Rolling Stock of the GNR
During most of the Victorian period, carriages for long distance services were six wheelers, those for suburban stock had four wheels (and were very spartan). Bogie stock was introduced in the late Victorian period, much of it on six wheel bogies. The famous varnished teak finish was retained for the whole existence of the company. The real revolution in all kinds of carriage was due to the appointment of Nigel Gresley.
The following year he produced new carriages for the Manchester service with elliptical roofs and bow-ends. They were very well received; they did not only look attractive and were comfortable to ride in but they were considerably lighter than the 12-wheel clerestory stock of the previous design. This design was adopted by for the ECJS. He went on to rebuild two ECJS six-wheelers as an articulated twin with bogies at either end and a single central bogie. Again this was very well received. Next came suburban articulated twins and although these provided fairly basic levels of comfort, they were vastly superior to the old four wheel stock which they replaced.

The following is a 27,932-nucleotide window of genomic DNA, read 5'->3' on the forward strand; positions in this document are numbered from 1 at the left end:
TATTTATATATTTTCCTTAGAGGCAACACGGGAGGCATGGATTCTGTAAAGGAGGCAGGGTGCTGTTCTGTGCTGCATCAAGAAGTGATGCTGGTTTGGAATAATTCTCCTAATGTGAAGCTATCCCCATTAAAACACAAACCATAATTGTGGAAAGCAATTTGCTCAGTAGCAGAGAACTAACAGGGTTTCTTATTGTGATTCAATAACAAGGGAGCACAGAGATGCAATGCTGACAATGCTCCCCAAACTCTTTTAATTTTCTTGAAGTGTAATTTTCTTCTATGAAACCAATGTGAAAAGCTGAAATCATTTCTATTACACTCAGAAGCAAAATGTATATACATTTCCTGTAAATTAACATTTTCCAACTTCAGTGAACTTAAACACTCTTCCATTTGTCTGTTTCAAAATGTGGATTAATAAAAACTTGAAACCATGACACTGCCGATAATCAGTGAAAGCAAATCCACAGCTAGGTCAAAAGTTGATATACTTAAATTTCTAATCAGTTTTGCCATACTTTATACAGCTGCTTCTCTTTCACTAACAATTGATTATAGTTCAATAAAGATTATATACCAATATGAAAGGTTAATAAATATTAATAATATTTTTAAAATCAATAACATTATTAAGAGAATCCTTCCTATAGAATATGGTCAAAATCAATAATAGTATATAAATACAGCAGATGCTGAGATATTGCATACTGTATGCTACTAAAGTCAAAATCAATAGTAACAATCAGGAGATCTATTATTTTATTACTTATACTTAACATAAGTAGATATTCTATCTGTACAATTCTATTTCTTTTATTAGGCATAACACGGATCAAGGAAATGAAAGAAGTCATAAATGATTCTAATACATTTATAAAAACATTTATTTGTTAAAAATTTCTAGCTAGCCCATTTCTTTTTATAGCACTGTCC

On the freight side of the business, as mentioned elsewhere, vacuum fitted vans were produced to enable a speedy service. Bogie brick trucks were produced for the thriving brick manufacturers based near Peterborough.
Thank you to Richard Barron for the above information.